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No Reason To Get Excited, Dylan Says: PBS Has The Wrong Guitar

Jul 12, 2012
Originally published on July 12, 2012 4:48 pm

The sleuths at PBS' History Detectives show think they've had their hands on the guitar Bob Dylan played when he famously (or infamously?) "went electric" at the Newport Folk Festival in 1965.

Dylan, though, says otherwise. According to his lawyer, The Associated Press reports, the singer-songwriter says he still has the Fender Stratocaster he played on stage that day.

The story doesn't end there, though. The guitar that History Detectives is going to report about on Tuesday reportedly was left on a plane Dylan sometimes flew on between gigs back in the '60s (though Dylan remembers driving, not flying, to the '65 festival). The pilot, Victor Quinto, is long dead. It's his now-adult daughter, Dawn Peterson, who brought the instrument to History Detectives' attention.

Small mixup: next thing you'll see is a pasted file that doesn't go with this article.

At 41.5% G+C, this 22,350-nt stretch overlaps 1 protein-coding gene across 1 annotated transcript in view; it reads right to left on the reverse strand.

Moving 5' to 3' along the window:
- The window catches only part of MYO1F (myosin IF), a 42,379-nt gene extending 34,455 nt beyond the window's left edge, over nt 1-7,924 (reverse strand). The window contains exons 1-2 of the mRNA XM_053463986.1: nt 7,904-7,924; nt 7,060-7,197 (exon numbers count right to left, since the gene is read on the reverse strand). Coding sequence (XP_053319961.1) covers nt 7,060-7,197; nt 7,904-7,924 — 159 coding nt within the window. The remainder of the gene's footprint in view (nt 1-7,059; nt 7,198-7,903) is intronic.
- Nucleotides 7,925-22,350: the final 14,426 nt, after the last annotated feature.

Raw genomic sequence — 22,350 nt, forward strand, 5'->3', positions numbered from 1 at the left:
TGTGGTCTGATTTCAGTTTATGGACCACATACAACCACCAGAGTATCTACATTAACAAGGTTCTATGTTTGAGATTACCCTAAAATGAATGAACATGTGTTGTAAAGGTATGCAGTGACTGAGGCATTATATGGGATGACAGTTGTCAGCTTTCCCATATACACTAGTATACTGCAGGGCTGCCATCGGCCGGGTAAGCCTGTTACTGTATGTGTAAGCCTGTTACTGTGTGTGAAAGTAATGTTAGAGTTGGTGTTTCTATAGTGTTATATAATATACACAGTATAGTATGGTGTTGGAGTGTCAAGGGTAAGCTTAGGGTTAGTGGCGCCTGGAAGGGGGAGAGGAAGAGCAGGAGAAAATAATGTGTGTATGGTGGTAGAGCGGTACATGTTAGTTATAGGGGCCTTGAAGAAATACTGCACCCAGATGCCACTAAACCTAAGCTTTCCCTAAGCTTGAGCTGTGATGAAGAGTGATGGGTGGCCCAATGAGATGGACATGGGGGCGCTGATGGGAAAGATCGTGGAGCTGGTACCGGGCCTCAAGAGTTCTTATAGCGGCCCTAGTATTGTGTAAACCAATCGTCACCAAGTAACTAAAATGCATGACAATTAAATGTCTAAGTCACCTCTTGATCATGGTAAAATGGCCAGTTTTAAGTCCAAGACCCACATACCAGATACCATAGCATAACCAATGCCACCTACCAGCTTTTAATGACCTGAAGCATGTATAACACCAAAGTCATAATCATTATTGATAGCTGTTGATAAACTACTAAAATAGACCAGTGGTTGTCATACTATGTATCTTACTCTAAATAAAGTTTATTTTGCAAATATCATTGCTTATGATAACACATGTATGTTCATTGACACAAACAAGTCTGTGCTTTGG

The AP says that "a sheaf of papers with handwritten song lyrics was in the guitar case and PBS took them to an expert, Jeff Gold, who said the handwriting matched Dylan's. The fragmentary lyrics later appeared, in part, on songs that Dylan recorded but rejected for his 1966 Blonde on Blonde album."

An appraiser took the guitar apart and found a manufacturing date inside — 1964. Photos from the show at the festival show Dylan using a guitar with wood grain that seems to match the one that's now turned up.

And though Dylan has said through his lawyer that he's got the guitar he played at the festival, the question of ownership is still a bit tangled up (in blue?). According to the AP, Peterson "said she had written to Dylan's lawyers in 2005 requesting that Dylan waive any claim to the guitar. Lawyers declined the request and said it should be returned but until this week, there had been no further contact."

All this is about, of course, "possibly the most historic single instrument in rock 'n' roll," as the AP says. And one that could be worth $500,000 or so, experts tell the wire service.

(H/T to Gawker.)

Copyright 2013 NPR. To see more, visit http://www.npr.org/.